This data set presents the underlying data used to produce the results for the UKERC working paper: Sensitivity Analysis of Net Zero Pathways for UK Industry or by searching the UKERC Publications section of this website. These data are the outputs of a how the The Net-Zero Industry Pathways (N-ZIP) model results are affected by changing a wider range of inputs than have been previously studied. The Net-Zero Industry Pathways (N-ZIP) model, developed by Element Energy, has been used by both the Climate Change Committee (CCC) and the Government to explore how industry can be decarbonised in way that is consistent with the UKs netzero greenhouse gas (GHG) target. This data set presents the underlying data used to produce the results for the UKERC working paper: Sensitivity Analysis of Net Zero Pathways for UK Industry or by searching the UKERC Publications section of this website.
Model output from UK MARKAL Elastic Demand for all UKERC Energy 2050 project revised scenarios. This consists of datasets as .xls files plus graphics summaries as PDFs Please acknowledge the UKERC Energy Systems Theme when making use of this data. Reference this data source as: Keppo I Skea J. and Ekins P. 2013 UK Energy 2050 Revised Scenario Set Data UKERC Energy Data Centre http://ukedc.rl.ac.uk The revisions are described in UKERC_Energy_2050_RevisedScenarios.pdf There is further information at ReadMe_2050Scenarios.htmll The .xls files are in the Data subdirectory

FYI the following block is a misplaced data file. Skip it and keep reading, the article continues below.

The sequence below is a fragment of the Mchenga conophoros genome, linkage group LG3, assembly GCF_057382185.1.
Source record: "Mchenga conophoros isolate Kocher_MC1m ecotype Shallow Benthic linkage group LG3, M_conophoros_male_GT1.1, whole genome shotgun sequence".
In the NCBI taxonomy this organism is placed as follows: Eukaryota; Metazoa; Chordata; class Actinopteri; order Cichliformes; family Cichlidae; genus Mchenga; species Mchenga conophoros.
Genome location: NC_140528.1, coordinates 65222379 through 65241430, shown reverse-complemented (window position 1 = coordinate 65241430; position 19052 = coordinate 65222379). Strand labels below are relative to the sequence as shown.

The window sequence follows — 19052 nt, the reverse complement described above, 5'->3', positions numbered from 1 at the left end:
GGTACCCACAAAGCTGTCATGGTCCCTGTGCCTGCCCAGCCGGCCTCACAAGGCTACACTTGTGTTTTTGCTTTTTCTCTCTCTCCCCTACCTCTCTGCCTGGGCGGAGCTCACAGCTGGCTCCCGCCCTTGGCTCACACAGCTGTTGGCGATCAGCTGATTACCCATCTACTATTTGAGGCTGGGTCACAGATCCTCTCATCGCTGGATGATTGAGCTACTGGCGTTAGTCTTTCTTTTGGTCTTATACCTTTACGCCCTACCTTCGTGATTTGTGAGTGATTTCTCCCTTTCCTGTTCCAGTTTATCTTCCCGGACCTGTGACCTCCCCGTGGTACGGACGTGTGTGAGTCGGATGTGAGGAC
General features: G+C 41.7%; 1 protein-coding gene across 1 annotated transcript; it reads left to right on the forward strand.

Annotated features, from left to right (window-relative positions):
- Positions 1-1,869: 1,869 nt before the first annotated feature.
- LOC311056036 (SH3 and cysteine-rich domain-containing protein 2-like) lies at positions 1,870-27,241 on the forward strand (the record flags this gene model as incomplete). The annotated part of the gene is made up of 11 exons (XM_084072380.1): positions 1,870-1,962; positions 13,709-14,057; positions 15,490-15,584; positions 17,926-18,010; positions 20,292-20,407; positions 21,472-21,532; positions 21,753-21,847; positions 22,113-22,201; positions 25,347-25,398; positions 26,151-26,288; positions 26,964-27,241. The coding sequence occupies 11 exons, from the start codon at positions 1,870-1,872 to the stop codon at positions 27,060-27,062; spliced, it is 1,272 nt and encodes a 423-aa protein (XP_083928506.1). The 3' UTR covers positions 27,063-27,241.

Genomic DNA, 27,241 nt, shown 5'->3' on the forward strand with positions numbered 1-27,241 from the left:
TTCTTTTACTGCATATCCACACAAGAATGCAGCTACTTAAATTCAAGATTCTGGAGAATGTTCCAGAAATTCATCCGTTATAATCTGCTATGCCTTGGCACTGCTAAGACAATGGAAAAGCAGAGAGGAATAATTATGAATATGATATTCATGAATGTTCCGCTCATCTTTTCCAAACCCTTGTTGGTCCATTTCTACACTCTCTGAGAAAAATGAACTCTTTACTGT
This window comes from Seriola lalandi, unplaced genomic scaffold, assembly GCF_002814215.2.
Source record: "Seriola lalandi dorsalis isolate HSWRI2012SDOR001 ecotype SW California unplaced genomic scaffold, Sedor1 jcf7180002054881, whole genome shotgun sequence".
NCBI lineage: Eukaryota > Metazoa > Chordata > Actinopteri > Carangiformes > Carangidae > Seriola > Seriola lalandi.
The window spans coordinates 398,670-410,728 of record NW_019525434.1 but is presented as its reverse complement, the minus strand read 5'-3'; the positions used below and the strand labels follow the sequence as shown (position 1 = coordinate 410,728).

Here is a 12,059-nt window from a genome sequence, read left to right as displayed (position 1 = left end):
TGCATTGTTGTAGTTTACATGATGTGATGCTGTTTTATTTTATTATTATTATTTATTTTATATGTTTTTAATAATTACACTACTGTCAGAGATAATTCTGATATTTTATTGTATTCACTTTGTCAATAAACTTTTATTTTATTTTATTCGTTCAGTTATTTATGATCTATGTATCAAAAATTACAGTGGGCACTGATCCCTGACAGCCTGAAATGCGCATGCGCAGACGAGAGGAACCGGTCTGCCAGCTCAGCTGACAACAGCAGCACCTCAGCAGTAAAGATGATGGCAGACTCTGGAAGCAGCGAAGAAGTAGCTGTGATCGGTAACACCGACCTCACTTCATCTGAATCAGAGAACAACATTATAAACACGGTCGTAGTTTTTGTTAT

Annual energy projections, analyzing and projecting future energy use and greenhouse gas emissions in the UK to assist in monitoring progress towards meeting carbon budgets for the UK and to inform energy policy and associated analytical work across government departments. The projections are based on assumptions of future economic growth, fossil fuel prices, electricity generation costs, UK population and other key variables regularly updated. They also give an indication of the impact of the uncertainty around some of these input assumptions.Each year, a PDF report is produced, along with a number of Annexes which are spreadsheets of the tables in the reports.
Model output (from UK MARKAL Elastic Demand) for all UKERC Energy 2050 project scenarios. Please acknowledge the UKERC Energy Systems Theme when making use of this data. Reference this data source as: Strachan N. Anandarajah G. Hughes N. and Ekins P. 2010 UKERC Energy 2050 energy systems scenario data UKERC Energy Data Centre http://ukedc.rl.ac.uk More information is available in UKERC_Energy_2050_Scenario_Data.pdf and ReadMe_2050Scenarios.html